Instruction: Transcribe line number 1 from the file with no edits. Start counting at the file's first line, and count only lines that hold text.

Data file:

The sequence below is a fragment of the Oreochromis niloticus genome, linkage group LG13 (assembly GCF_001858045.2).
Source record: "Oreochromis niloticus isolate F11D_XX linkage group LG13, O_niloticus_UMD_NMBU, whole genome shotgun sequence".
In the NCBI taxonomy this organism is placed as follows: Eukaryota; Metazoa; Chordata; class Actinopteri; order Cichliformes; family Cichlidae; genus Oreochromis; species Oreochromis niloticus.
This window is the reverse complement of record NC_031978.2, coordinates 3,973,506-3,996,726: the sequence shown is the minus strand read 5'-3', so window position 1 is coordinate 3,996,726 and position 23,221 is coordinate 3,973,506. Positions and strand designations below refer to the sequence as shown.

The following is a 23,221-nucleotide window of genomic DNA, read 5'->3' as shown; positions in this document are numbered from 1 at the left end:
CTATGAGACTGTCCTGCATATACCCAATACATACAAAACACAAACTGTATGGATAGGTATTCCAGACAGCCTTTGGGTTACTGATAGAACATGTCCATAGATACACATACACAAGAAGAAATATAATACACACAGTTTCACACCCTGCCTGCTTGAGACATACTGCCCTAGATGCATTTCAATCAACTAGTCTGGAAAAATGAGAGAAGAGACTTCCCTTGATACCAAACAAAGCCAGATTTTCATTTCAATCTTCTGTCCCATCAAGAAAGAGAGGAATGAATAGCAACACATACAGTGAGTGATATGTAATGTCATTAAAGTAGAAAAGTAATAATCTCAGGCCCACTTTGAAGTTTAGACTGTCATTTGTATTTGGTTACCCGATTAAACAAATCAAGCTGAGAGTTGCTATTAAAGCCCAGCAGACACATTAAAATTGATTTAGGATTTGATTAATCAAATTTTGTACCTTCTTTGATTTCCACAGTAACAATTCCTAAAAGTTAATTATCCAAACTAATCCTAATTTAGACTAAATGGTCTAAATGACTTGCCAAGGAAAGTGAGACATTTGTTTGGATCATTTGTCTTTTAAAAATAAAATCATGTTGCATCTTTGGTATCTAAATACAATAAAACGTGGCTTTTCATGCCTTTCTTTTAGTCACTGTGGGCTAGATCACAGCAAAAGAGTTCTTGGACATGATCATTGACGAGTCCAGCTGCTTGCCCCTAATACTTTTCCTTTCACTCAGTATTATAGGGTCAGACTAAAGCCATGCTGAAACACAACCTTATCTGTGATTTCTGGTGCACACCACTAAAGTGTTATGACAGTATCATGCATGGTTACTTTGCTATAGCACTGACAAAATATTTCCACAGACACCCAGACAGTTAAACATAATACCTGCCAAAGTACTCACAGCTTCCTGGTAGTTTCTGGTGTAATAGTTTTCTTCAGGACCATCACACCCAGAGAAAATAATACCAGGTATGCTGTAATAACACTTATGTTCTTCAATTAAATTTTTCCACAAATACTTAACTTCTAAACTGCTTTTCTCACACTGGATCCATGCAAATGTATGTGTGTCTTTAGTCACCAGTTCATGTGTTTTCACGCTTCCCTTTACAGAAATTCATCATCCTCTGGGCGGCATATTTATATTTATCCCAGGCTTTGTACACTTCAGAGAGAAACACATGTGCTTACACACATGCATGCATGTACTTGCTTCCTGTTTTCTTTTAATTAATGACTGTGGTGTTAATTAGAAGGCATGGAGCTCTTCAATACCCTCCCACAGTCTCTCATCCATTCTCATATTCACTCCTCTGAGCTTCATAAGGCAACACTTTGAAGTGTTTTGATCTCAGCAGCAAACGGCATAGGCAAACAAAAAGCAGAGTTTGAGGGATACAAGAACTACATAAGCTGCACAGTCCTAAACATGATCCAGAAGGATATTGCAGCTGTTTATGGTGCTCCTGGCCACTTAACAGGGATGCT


The sequence below is a fragment of the Oreochromis niloticus genome, linkage group LG13 (assembly GCF_001858045.2).